The vice president celebrated his Irish heritage by producing a handful of Bidenisms on St. Patrick's Day. Please continue to send your nominations (with a link, please) to email@example.com. For more, and our stab at a definition, see "The Complete Bidenisms."
"The Taoiseach knows a lot about it, his mom lived in Long Island for 10 years or so, God rest her soul and—although, she's … wait, your mom's still, your mom's still alive—is your dad passed. … God bless her soul! I gotta' get this straight!"—Mistakenly asking for God's blessing of Irish Prime Minister Brian Cowen's living mother during a White House celebration of St. Patrick's Day, Washington, D.C., March 17, 2010
"There's an old Irish proverb that some of you know that I heard my grandfather use, but never really apply to me before. He said, 'a silent mouth is sweet to hear.' Well, I'm going to yield to that proverb."—Introducing President Barack Obama after making his blessing gaffe, Washington, D.C., March 17, 2010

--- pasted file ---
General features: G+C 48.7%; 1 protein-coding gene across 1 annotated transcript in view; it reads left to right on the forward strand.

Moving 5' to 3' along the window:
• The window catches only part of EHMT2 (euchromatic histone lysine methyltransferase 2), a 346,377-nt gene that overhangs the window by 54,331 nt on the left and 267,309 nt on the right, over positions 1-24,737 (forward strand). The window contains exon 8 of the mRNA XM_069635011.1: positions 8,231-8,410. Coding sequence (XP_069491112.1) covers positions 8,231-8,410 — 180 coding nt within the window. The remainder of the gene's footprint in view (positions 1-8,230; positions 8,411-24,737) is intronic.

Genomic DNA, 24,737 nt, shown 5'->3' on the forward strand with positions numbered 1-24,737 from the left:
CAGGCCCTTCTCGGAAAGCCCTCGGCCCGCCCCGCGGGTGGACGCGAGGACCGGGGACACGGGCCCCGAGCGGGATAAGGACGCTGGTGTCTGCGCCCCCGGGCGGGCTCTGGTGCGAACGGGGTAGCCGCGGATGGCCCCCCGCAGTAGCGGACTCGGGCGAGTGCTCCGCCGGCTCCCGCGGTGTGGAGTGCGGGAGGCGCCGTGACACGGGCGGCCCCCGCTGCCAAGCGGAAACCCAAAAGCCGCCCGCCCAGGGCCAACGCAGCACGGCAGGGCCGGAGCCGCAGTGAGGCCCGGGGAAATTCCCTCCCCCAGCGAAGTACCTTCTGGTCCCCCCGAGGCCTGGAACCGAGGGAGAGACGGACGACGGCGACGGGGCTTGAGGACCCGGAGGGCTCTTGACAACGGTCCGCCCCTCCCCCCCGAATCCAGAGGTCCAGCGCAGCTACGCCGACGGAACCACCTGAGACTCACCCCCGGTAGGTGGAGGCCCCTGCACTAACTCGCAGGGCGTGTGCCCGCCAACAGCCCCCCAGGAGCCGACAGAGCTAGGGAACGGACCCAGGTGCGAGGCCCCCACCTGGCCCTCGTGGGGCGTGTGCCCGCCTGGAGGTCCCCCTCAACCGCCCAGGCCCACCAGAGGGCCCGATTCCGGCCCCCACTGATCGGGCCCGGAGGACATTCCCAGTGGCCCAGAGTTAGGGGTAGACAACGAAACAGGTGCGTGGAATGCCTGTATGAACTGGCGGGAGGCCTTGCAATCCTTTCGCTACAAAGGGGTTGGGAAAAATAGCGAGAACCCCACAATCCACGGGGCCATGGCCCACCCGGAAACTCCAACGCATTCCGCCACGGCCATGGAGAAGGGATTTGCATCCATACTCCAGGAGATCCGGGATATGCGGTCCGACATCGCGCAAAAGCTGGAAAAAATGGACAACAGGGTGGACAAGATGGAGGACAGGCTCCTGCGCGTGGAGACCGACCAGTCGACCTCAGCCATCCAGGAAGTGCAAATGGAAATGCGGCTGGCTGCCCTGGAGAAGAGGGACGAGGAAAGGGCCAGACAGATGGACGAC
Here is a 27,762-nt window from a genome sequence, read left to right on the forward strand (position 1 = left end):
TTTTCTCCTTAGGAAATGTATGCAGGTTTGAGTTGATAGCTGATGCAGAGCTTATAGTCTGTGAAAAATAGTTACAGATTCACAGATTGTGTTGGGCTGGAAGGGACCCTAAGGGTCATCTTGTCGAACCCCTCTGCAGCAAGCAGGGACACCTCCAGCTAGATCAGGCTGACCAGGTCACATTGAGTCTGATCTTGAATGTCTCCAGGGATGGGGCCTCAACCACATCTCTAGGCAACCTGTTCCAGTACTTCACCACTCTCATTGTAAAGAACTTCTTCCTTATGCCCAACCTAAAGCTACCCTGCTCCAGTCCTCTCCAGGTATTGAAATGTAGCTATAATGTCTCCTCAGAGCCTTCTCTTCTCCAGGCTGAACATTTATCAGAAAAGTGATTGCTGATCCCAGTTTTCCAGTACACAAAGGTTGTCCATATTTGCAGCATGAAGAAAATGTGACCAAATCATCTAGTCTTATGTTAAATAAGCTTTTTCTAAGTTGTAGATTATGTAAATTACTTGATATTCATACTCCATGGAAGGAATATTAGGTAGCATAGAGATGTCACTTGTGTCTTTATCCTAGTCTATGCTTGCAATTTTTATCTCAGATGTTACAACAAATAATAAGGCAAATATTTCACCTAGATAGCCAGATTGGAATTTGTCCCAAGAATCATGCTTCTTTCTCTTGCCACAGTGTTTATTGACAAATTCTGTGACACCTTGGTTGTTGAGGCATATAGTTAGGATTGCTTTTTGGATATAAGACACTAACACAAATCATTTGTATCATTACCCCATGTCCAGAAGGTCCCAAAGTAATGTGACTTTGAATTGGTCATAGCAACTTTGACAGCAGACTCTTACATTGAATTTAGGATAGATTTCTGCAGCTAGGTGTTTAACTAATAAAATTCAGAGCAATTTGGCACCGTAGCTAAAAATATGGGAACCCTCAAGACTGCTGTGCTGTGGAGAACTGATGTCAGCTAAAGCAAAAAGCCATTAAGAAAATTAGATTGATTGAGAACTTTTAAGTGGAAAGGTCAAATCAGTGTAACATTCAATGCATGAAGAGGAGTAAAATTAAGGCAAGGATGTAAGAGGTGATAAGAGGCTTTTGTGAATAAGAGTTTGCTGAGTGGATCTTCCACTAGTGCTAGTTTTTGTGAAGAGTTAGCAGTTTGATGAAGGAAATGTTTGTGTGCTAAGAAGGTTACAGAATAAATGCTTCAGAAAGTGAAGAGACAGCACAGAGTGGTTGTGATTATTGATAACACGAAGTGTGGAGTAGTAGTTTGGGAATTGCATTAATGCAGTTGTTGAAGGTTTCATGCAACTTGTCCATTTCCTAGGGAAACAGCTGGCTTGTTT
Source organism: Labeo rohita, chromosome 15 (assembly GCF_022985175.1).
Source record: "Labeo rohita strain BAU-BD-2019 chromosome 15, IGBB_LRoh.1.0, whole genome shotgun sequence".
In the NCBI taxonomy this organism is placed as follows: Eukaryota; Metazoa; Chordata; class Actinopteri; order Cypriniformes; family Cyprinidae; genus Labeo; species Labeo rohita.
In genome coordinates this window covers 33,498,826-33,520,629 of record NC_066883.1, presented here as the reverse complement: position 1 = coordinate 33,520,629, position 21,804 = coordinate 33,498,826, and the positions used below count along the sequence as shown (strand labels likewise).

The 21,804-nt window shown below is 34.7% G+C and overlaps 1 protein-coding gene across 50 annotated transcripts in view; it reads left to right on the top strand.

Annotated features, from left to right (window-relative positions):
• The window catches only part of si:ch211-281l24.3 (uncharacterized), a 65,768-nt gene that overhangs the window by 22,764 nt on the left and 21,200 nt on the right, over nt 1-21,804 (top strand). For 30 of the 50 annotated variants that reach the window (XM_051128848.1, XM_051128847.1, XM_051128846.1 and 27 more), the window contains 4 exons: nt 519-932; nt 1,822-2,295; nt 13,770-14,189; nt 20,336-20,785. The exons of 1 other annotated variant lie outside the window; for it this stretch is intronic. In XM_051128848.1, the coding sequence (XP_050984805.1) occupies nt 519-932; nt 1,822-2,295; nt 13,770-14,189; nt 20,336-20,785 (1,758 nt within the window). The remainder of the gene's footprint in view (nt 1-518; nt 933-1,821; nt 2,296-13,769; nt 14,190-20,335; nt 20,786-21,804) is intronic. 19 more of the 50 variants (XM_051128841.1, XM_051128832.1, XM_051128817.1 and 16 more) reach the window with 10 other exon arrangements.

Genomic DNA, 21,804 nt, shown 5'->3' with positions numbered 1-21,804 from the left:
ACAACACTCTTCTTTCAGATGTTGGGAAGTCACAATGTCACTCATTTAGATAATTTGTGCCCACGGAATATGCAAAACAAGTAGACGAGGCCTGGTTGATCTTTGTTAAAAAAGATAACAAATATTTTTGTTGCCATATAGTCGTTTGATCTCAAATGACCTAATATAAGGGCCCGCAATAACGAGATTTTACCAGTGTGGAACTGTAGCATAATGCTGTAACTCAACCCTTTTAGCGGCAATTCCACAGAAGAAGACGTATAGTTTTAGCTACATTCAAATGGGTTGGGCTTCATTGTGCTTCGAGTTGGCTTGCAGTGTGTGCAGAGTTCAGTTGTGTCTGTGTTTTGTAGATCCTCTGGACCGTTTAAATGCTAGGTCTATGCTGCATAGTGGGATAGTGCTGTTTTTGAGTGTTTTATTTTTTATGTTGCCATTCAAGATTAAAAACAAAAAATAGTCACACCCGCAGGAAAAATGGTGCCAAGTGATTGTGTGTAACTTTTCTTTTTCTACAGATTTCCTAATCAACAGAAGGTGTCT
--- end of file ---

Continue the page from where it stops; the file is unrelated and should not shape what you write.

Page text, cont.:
"Liz [Cheney] has been on a tear lately. Now she's questioning if Tom Brady is a real Patriot … [scattered laughter]. … What the hell? It was worth a try, guys!" —Seeing a joke about Liz Cheney's "Keep America Safe" campaign fall flat during a standup comedy routine at the Radio and Television Correspondents' Dinner, Washington, D.C., March 17, 2010
"People wondered why I've embraced Scott Brown so warmly. … I wanted to wish him well. This guy's got a tough job filling the shoes of the sexiest man in the Senate … [very little laughter]. … Whoa, that didn't work at all, Scott. I think it's me, Scott, not you." —Watching another joke bomb, this one about the late Ted Kennedy's Senate successor Scott Brown, during a standup comedy routine at the Radio and Television Correspondents' Dinner, Washington, D.C., March 17, 2010
"Here I am, the first Irish Catholic vice president in the history of United States of America. Barack Obama is the first African-American in the history of the United States of America." —Forgetting the key word president, during a joke at the Radio and Television Correspondents' Dinner, Washington, D.C., March 17, 2010